The Wisconsin Department of Natural Resources announced Friday, April 30, that fire danger is high and moderate across the state, with critical fire conditions expected this weekend.
The forecast is expected to bring low humidity, windy conditions and warmer temperatures. Saturday brings the most concern, with temperatures expected to reach the upper 70s and abnormally dry conditions in the southern part of the state. Based on this forecast, the DNR will be likely restricting or canceling burning permits for Saturday in the counties with the most critical conditions.
Warm temperatures, low humidity, gusty winds and dry vegetation make it easier for a fire to start and spread quickly. Weather conditions can change frequently and easily become dangerous.
Anyone heading out for this weekend’s fishing opener should use caution with off-road vehicles or equipment that can create a spark and start a fire, including dragging boat trailer chains or starting fires for shore lunches.
Areas with HIGH danger today include Adams, Barron, Bayfield, Buffalo, Burnett, Calumet, Chippewa, Clark, Columbia, Crawford, Dane, Dodge, Douglas, Dunn, Eau Claire, Florence, Fond du Lac, Grant, Green, Green Lake, Iowa, Jackson, Jefferson, Juneau, Kenosha, La Crosse, Lafayette, Langlade, Lincoln, Manitowoc, Marathon, Marinette, Marquette, Menominee, Milwaukee, Monroe, Oconto, Oneida, Outagamie, Ozaukee, Pepin, Pierce, Polk, Portage, Price, Racine, Richland, Rock, Rusk, Sauk, Sawyer, Shawano, Sheboygan, St. Croix, Taylor, Trempealeau, Vernon, Walworth, Washburn, Washington, Waukesha, Waupaca, Waushara, Winnebago, and Wood counties.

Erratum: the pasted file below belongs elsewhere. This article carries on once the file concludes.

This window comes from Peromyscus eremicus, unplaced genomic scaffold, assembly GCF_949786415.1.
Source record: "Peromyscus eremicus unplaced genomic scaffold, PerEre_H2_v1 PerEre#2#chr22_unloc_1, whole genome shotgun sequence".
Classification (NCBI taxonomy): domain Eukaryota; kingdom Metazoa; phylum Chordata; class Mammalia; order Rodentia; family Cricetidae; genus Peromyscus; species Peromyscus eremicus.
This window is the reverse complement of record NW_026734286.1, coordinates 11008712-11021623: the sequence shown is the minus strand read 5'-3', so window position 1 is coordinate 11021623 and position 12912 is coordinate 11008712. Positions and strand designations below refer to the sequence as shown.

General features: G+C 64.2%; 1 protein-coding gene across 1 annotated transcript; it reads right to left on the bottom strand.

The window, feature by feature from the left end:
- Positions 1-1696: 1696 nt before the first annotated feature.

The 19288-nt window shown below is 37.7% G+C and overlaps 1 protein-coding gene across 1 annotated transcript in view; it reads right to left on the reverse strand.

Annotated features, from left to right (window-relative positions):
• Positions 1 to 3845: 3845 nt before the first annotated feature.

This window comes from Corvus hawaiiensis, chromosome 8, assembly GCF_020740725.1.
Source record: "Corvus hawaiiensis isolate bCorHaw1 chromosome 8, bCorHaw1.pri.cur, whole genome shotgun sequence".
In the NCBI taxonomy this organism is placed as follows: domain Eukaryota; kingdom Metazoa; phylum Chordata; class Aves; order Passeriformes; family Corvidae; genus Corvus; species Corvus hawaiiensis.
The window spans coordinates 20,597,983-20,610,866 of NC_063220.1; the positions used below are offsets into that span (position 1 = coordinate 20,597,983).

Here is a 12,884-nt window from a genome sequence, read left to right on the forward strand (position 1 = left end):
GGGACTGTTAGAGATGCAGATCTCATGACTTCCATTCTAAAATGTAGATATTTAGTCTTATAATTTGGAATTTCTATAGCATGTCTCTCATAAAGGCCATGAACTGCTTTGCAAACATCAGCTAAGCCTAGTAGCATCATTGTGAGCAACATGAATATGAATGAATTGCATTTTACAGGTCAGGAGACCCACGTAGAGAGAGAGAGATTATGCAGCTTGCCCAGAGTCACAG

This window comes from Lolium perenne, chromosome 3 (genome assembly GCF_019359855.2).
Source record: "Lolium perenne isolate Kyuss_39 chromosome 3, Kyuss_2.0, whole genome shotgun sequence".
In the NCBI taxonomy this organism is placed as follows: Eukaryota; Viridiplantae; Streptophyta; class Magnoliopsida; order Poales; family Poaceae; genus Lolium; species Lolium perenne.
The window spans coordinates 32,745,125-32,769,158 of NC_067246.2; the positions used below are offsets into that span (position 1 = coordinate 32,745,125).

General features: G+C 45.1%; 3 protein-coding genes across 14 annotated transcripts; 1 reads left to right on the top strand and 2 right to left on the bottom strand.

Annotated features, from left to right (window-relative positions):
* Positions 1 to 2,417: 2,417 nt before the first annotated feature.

There is MODERATE fire danger in Ashland, Brown, Door, Forest, Iron, Kewaunee and Vilas counties.
The DNR has responded to 502 wildfires burning 1,617 acres so far this season, plus many more suppressed by local fire departments and federal partners.
DNR fire control officials are once again reminding the public that wildfire season continues until vegetation greens, regardless of recent precipitation. Unlike out west, the spring is the most dangerous time for wildfires in Wisconsin. After the snow melts and before plants, trees and grass turn green, fires can spread quickly. Although green-up is progressing in the southern part of the state, the recent lack of rain has elevated the risk of fires.
The best way to protect against a wildfire is to stop it before it starts. A fire could quickly start and spread in these conditions. To help us keep Wisconsinites safe, the DNR is asking the public to avoid all outdoor burning, including limiting the use of campfires and making sure to extinguish and dispose of cigarettes properly. Embers from campfires or burn piles can remain hot for days. Wind can expose smoldering embers hidden in the ashes, allowing them to escape and cause a wildfire.
Be fire smart. Fires caused by careless burning become more frequent this time of year. Never leave a fire unattended, and most importantly, before leaving, drown fire remains with water, stir and repeat until cold.
Report fires early by calling 911 immediately.